The leather of today approaches the market of tomorrowOn the eve of ACLE, the third World Leather Congress took stock of the current situation of the global market, in order to face ongoing changes

Oct 02, 2017
Posted in: , Events

Shanghai hosted the third edition of the biennal World Leather Congress, promoted by the International Council of Tanner, picking up the baton from Milan and Rio de Janeiro, seats of the two previous editions, in conjunction with ACLE (which opened the following day). The topic of the meeting “The Leather Revolution: How the Industry Will Respond” invited an audience of about 700 participants to reflect on how to face the changes through which the sector is going, also under goading from associations and movements of critical mass.

Among the speakers, Luca Boltri, representing the UNIC’s Economic Department, illustrated the situation of the global leather area. Raw materials, which account for among 40 and 60% of the final cost of the finished product, has a very restricted offering of source: 95% comes from the food market. The geographical areas are well-known: 38% of bovine production comes from Asia, according to a growing trend that, after twenty years, doesn’t seem to decrease. South America supplies 22% of global demand, returning to the values of the early 2000s, after the peak of ten years ago. Compared to the past, the productions of the US (17%) and Europe (11%) are constant. The price trend is always see-sawing: the ovine, which in the past recorded very marked peaks (both upwards and downwards), confirms to be slightly decreasing compared to January 2016. Bovine, instead, is rising. Finally, the analysis of the pie chart of the intended use: for the first time, in 2016 footwear dropped below 50% (48.8). By contrast, the demand from the automotive industry exploded (15.2%), with an increase of almost five points since 2011.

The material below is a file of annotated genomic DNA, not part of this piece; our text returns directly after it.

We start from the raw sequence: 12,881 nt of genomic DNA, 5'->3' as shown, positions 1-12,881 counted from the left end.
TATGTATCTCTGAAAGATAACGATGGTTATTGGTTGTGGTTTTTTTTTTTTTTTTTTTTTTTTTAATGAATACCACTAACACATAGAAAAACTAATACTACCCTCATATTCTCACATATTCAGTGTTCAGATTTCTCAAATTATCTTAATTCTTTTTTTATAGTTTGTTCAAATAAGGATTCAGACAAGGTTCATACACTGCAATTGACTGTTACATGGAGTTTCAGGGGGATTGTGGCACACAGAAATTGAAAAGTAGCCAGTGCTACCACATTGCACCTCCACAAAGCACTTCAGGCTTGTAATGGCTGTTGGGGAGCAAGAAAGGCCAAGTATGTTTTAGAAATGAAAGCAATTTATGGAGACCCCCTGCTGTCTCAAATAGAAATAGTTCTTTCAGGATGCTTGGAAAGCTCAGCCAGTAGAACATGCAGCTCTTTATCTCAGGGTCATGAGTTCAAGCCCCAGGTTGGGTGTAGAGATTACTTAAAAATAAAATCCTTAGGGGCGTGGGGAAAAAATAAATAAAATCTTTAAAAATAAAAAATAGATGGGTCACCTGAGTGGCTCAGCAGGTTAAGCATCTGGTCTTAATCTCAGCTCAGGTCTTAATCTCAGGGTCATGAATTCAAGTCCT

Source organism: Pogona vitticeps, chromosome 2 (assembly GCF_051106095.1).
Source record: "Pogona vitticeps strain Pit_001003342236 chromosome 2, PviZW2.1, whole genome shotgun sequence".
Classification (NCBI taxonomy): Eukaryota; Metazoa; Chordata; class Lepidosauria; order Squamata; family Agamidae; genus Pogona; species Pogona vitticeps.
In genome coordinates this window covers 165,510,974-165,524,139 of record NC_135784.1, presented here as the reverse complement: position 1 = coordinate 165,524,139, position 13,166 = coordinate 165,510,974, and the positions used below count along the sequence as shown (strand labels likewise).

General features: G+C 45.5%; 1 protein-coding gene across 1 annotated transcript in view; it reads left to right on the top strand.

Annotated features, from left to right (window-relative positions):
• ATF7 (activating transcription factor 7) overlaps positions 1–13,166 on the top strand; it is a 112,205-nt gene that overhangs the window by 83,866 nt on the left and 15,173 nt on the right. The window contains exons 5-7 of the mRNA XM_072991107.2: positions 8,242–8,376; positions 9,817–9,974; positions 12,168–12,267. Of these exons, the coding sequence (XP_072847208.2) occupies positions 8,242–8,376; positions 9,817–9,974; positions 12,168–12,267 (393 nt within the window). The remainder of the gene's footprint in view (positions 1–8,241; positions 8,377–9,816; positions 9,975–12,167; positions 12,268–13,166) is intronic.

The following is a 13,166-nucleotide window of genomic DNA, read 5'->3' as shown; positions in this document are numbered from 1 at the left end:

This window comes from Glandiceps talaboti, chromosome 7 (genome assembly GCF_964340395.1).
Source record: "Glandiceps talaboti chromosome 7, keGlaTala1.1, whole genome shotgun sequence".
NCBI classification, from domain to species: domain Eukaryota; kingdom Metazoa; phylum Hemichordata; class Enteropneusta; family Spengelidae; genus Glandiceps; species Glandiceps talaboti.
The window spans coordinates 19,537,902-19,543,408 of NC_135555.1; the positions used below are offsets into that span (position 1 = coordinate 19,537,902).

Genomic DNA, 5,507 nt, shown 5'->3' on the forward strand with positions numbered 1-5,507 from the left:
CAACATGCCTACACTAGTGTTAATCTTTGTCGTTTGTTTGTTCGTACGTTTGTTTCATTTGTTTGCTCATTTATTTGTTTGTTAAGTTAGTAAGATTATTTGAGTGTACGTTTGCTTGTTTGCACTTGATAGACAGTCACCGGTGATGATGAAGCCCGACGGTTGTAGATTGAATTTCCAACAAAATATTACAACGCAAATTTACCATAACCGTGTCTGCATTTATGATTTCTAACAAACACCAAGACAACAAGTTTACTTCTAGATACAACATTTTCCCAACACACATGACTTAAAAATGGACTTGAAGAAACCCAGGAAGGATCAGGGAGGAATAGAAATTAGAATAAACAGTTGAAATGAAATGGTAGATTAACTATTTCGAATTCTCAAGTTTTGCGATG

However, from the work of the day there was the perception that the tannery of the future will have to take into account that now the market is decided by the consumer, who wants quickness, possibility of choice and price. Without giving up the increasing sensitivity towards sustainability, an issue that includes transparency in the supply chain and traceability. And, speaking of sustainability, Dietrich Tegtmeyer, President of IULTCS, underlined that it’s possible to discuss about more or less mandatory restrictions on chemicals, as long as one takes into account that chemistry keeps on being indispensable for processing; so, it’s impossible to do without it. It would also be important to reach different regulatory criteria between leather and fabric: these two materials are too different, with different reaction and absorption characteristics, for only one regulation.

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